WASHINGTON (Reuters) – Two former officials who were engaged in the Trump administration’s dealings with Ukraine will meet with U.S. congressional committees starting this week, as the impeachment inquiry into President Donald Trump gains steam.
U.S. President Donald Trump looks on during a ceremonial swearing-in for Labor Secretary Eugene Scalia at the White House in Washington, U.S., September 30, 2019. REUTERS/Leah Millis
Congressional staff was also due to attend a briefing at the Capitol on Wednesday by the State Department’s inspector general, Steve Linick, according to two sources familiar with the situation.
Staff members from the Senate and House of Representatives Foreign Affairs and Foreign Relations, Intelligence, Oversight and Appropriations committees were invited to the briefing. The session was expected to address Ukraine-related documents that have been subpoenaed by House committees.
Following a whistleblower complaint last week, Democrats are looking into Trump’s request to Ukrainian President Volodymyr Zelenskiy during a July 25 phone call to investigate former Vice President Joe Biden, a leading contender in the Democratic race to run against Republican Trump in the 2020 election.
The unidentified whistleblower is said to be an intelligence agent who accused Trump of soliciting foreign interference for his personal political benefit.
Trump has denied wrongdoing and assailed the probe.
Kurt Volker, who resigned last week as Trump’s special representative for Ukraine, was to go to Capitol Hill to give a deposition to House staff on Thursday, the day he had been asked to appear.
Marie Yovanovitch, who was U.S. ambassador to Ukraine until she was abruptly recalled in May, has agreed to appear on Oct. 11, not on Wednesday as originally requested.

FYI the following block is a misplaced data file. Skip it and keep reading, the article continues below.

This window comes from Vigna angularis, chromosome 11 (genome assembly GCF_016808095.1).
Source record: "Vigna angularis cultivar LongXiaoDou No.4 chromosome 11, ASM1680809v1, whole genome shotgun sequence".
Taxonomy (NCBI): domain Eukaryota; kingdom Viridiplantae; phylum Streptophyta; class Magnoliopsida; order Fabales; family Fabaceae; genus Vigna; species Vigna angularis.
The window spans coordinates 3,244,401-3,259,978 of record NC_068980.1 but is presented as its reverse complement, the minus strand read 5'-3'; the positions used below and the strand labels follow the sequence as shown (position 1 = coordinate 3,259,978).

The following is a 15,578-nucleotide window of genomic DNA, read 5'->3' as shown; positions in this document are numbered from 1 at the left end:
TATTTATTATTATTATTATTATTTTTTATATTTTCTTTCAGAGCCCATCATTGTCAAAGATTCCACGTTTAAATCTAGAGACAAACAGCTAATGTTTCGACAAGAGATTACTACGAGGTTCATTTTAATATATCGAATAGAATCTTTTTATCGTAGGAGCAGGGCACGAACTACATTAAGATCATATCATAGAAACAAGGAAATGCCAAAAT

With their deep knowledge of Ukraine, testimony by Yovanovitch and Volker could be especially important to the impeachment probe formally launched by House Speaker Nancy Pelosi last week.
The inquiry could lead to approval of articles of impeachment – or formal charges – against Trump in the House. That would lead to a trial in the Senate on whether to remove him from office. But the president’s fellow Republicans control that chamber and have shown little appetite for removing him.
Yovanovitch was ordered back to Washington two months before the end of her three-year tour in Kiev. The career diplomat, who had served during both Republican and Democratic administrations, had been the subject of attacks in right-leaning media and Democrats had suggested her recall was politically motivated.
MORE SUBPOENAS EXPECTED
Over the past few days, the Democratic chairmen of the House Foreign Affairs, Intelligence and Oversight committees have issued subpoenas to Secretary of State Mike Pompeo and Trump’s personal lawyer, Rudy Giuliani, and scheduled depositions with a series of other current and former officials, as well as associates of Giuliani, as they seek to unearth more evidence of potential wrongdoing by Trump.
Trump asked Zelenskiy during the July call to investigate Biden and his son Hunter in coordination with U.S. Attorney General William Barr and Giuliani.
Announcements of more subpoenas and requests for depositions are expected.
The impeachment investigation has cast a pall over Trump’s re-election effort.
On Twitter on Tuesday, Trump repeated his assertion that his call with Zelenskiy was “perfect,” and attacked Pelosi and Representative Adam Schiff, the House intelligence committee chairman.
“This is just another Fake News Media, together with their partner, the Democrat Party, HOAX!” the president tweeted.
On Tuesday, Pompeo took to Twitter to address the investigation. He posted a letter accusing Representative Eliot Engel, the House Foreign Affairs chairman, of requesting depositions as “an attempt to intimidate, bully and treat improperly” State Department employees.
Reporting by Patricia Zengerle; Editing by Peter Cooney